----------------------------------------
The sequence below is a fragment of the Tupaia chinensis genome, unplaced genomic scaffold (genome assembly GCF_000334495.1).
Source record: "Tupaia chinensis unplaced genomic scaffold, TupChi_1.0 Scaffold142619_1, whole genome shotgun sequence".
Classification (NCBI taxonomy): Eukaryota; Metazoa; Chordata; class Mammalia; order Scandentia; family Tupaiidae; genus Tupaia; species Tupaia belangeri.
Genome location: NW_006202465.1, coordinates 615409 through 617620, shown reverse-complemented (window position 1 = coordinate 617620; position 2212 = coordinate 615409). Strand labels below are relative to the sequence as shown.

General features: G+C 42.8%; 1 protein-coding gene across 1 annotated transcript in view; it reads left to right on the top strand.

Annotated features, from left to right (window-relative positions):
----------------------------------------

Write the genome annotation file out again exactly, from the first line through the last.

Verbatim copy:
The sequence below is a fragment of the Tupaia chinensis genome, unplaced genomic scaffold (genome assembly GCF_000334495.1).
Source record: "Tupaia chinensis unplaced genomic scaffold, TupChi_1.0 Scaffold142619_1, whole genome shotgun sequence".
Classification (NCBI taxonomy): Eukaryota; Metazoa; Chordata; class Mammalia; order Scandentia; family Tupaiidae; genus Tupaia; species Tupaia belangeri.
Genome location: NW_006202465.1, coordinates 615409 through 617620, shown reverse-complemented (window position 1 = coordinate 617620; position 2212 = coordinate 615409). Strand labels below are relative to the sequence as shown.

General features: G+C 42.8%; 1 protein-coding gene across 1 annotated transcript in view; it reads left to right on the top strand.

Annotated features, from left to right (window-relative positions):